Two weeks after Sam “Mula” Goldman was discharged from active duty military service in May 1967, war broke out in between Israel and its neighbors. Around him, Tel Aviv began to empty out as the fighting-age men went to war.
“The way you mobilize at that time was you just go from door to door, people go get people,” he said in a recent interview.
But because he had just left active service and wasn’t yet on the roster of reservists, nobody came to get him. So, unbidden, Goldman turned up to his unit. It was never a question of whether he should report for duty.
“When there is a war, you go fight the war,” he said, speaking on the phone from Texas.
Goldman now works in construction, commuting between Tarzana and Dallas. His three sons, all of whom live in the United States, also were Israel Defense Forces soldiers, including one, Erez, the Los Angeles regional director of the Israeli American Council, who was a paratrooper like his father.
Fighting in 1967 was something like a rite of passage for many members of Goldman’s generation. In Israel, war is a fact of life, he said.
“It’s part of growing up,” he said. “It’s part of the culture. … But we don’t make a big deal out of it. You’re not unique. Many people go through the same thing, you know what I’m saying? You don’t brag about being in the army.”
When Goldman reported for duty, the army found a job for him, commissioning him to organize a unit that would drop behind enemy lines with mortar equipment.
“We were trained only a few days,” he said. “I never dealt with that stuff before.”
The plan was to jump out of planes into the Mitla Pass in the Sinai Desert. But on the way to the plane, plans changed and the mission was canceled. Instead, Goldman was sent to the Sinai to fight alongside regular infantry. Then, plans changed again, and Goldman was moved to the Golan Heights.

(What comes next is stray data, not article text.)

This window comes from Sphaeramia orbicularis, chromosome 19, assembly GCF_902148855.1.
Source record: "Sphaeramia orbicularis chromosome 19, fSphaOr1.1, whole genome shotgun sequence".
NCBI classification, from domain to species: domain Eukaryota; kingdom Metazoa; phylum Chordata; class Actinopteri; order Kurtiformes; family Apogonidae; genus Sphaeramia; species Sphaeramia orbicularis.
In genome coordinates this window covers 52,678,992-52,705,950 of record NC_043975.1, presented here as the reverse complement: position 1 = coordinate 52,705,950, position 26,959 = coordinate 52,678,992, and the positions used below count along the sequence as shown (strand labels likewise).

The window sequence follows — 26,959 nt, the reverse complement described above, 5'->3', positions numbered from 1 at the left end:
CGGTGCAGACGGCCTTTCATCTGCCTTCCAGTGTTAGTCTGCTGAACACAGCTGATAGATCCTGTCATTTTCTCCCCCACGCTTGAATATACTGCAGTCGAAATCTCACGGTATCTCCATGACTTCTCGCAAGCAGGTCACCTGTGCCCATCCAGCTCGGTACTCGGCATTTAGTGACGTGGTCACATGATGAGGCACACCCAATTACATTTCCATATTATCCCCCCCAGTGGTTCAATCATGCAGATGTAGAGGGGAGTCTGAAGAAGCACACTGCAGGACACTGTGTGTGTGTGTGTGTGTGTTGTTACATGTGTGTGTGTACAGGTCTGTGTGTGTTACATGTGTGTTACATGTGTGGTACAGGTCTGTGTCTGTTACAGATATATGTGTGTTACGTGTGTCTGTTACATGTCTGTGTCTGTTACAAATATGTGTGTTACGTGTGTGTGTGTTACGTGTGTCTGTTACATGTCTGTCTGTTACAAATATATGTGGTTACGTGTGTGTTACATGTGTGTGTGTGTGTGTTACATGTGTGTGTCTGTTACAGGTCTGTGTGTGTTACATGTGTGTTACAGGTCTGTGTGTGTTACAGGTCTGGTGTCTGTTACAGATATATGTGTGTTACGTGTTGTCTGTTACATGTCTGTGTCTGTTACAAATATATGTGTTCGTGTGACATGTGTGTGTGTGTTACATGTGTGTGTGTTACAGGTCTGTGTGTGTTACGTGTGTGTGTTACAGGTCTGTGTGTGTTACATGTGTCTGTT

“All the way across the country,” he said. “And then everything was so quick — in six days it was over, man.”
For the remainder for the war — three or four days — Goldman fought a literal uphill battle in the Golan, exchanging mortar fire with Syrian forces until the Israelis gained the higher ground.
The experience was not without its frightening moments, but actual battle left no room for the emotion, he said. “You’re afraid on the way going there, on the way back maybe. While you’re doing it, eh — no time to be afraid.”
Instead, Goldman’s narrative betrays a tone of absolute necessity, where failure was simply out of the question.
“In Israel, you can’t even think about losing,” he said. “You gotta win. Losing is not an option. … If Israel lost the Six-Day War, there wouldn’t be Israel anymore.”
As the child of Holocaust survivors, the thought of annihilation was not far from Goldman’s mind. Of his mother’s 12 siblings, only four survived World War II. Goldman himself was born in 1946 in the displaced persons camp at Bergen-Belsen before his parents took him to Israel two years later.
“We grew up with the slogan, ‘Never again,’ ” he said. “So, of course, it’s in the background.”
But after the war, any fear evaporated, replaced almost overnight by jubilation.
“We lived for a little while in a euphoria. We the garesh [apostrophe],” he said, a reference to the Jewish state’s diminutive size. “The little Israel can do what nobody can do.”
Shortly after the war, Goldman moved to Pennsylvania to attend Philadelphia University, but Israel was never far from his heart. When war broke out again in 1973, he decided to join the fray. By his telling, Israeli expatriates were fighting for seats on flights to Tel Aviv.
“Of course, you don’t have to go,” he said, “but I came. I wasn’t by myself. A lot of people did it.”
Why join a war when you’re tens of thousands of miles away with no specific obligation to fight?
“Because that’s your country,” Goldman said. “What do you mean? It’s your country, and if not you, who will?” n